On Tuesday, a member of the Banaras Hindu University (BHU) executive council objected to a move by its Vice-Chancellor to regularise the appointment of Dr O P Upadhyay, who had been convicted of sexual harassment by a Fiji court, as Medical Superintendent of Sir Sunderlal Hospital on campus. It has now emerged that another member, a Padma Shri awardee, had resigned from the council two years ago in protest over “appointments” to institutions on the BHU campus.
Author and historian Michel Danino submitted his resignation from the council headed by V-C G C Tripathi in a letter to the higher education secretary on November 2, 2015. In an email explaining his reasons for resignation, which is a reply to a mail from Tripathi on November 3, Danino wrote: “…you will kindly understand that raising objections to Minutes of EC meetings is not such an easy exercise. When a simple matter — for instance the appointment of the head of a centre or an institute of the University — is recorded in the Minutes with pages of quasi-legal language, which never figured in the discussions, and when the actual discussions go unreported, it is difficult to raise a query…”
The latest objection this week over Upadhyay’s appointment comes against the backdrop of protests at BHU by students over an alleged incident of sexual assault by unidentified men on campus, leading to a police lathicharge on Saturday. The incident sparked widespread outrage with Giridhar Malviya, grandson of BHU founder Pandit Madan Mohan Malviya, telling The Indian Express Thursday that he was “surprised” and “perturbed”.
The BHU’s executive council had met three days after the incident and the regularisation of Upadhyay’s appointment was one of several decisions discussed. Upadhyay was handed charge as medical superintendent in April 2016, two years after he was convicted by a magistrate court in Fiji in a case of sexual assault from 2012. Upadhyay denied the charges and claimed he was targeted for resisting an extortion attempt.
When contacted by The Indian Express, Danino, who was awarded the Padma Shri in May for his contribution in Literature and Education, said, “Yes, I had resigned from BHU’s executive council. My reasons are known to the HRD Ministry. I would not like to comment on this further.”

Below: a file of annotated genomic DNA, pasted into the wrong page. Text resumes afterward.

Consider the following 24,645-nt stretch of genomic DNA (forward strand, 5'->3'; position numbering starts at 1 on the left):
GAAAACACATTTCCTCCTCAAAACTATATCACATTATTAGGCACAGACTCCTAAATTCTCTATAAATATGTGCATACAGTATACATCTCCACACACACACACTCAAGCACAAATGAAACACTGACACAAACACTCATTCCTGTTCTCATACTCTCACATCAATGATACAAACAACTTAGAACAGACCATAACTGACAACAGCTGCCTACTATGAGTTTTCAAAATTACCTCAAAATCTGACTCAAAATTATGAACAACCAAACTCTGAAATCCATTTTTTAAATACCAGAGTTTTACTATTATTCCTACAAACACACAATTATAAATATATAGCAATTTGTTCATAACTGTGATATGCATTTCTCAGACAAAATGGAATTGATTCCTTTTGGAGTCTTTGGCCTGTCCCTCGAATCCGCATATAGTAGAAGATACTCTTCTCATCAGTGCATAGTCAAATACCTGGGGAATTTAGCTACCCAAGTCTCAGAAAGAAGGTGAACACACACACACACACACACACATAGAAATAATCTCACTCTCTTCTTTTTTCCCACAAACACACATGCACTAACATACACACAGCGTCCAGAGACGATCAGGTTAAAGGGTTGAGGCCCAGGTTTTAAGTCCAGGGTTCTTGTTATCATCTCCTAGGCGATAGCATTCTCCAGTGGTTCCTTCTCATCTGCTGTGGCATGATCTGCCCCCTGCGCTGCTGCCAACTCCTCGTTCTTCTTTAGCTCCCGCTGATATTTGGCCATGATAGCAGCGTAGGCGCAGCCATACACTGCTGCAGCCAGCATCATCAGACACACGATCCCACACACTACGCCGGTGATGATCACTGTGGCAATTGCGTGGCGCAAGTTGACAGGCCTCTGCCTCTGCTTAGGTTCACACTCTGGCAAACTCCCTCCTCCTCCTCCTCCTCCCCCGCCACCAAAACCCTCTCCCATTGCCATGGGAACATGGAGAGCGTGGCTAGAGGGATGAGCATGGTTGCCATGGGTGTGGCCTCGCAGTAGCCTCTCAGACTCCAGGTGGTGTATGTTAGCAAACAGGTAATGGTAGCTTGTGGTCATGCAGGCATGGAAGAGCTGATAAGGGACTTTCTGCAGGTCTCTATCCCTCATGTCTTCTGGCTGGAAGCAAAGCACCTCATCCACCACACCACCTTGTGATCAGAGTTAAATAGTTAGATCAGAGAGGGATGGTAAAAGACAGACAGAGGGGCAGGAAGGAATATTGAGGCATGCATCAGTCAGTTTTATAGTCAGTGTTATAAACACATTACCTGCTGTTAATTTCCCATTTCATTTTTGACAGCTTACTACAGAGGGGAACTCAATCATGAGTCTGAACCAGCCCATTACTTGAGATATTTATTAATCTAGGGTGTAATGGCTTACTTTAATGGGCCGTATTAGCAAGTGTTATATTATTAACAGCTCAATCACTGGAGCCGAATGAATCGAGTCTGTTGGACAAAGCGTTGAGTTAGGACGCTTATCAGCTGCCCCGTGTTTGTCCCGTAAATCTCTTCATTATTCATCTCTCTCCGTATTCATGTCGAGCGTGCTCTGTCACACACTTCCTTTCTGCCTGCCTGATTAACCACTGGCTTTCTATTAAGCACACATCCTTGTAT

In his mail to the V-C, Danino, who became a member of the council in 2014, wrote: “Consider also the matter of the appointment of a Director to the Institute of Medical Sciences, Banaras Hindu University; it was recorded that ‘the consideration of the item be deferred and the agenda be brought back again with more details’ — but I remember no such decision being agreed upon in the meeting; the consensus reached at the meeting, in my memory, was of a different nature — that applications would be invited and precise academic criteria of competence spelt out or at least assessed.”
Danino, who authored ‘The Lost River: On the Trail of the Sarasvati’, is a guest professor at IIT Gandhinagar, and member of Indian Council of Historical Research (ICHR).
His email reads: “…I readily concede that I have a poor understanding of administrative matters, so I am in no way trying to criticize the manner in which the EC meetings are conducted. However, I do not feel I can contribute positively to BHU’s administration, apart from the major reason of having too many other commitments weighing on me, as I explained to the Secretary for Higher Education, MHRD.”
Meanwhile, speaking about the assault on campus, Giridhar Malviya, a retired judge of the Allahabad High Court, said, “This type of thing has never happened in BHU earlier. I am pretty surprised…. I’m very perturbed. How could such an incident take place in the university? And certainly the guard who said that the girls should not have moved out, it is totally deplorable.”
Malviya said that as head of a search and selection committee in 2014, he had pushed for Tripathi’s candidature for the V-C post. Former director general of CSIR, SK Joshi, and former professor of IGNOU, H P Dikshit, were the other two members of the committee.
“I knew him (Tripathi) from before. I thought he will be the person who will make changes and (he had) all those values with which the university had been set up. I thought he would be the right person to take up the job,” said Malviya.
Malviya and Tripathi are associates from their time at the Seva Samiti, a registered society in Allahabad. It was presided by Malviya, when Tripathi was its secretary as well as manager of Sewa Samiti Vidyamandir Intermediate College run by the society.
Asked if he still felt that Tripathi was right for the V-C’s post, Malviya said, “I don’t know the whole facts. It will not be appropriate for me to comment unless I hear both sides for myself.”
The retired judge, however, said that he had expected Tripathi to reach out to him during the recent crisis but he did not. “I have been really expecting that he should come and talk to me about what happened. Because, as you said, he has been appointed by a committee of which I was the chairman and even otherwise when he comes of Allahabad, he meets me,” said Malviya.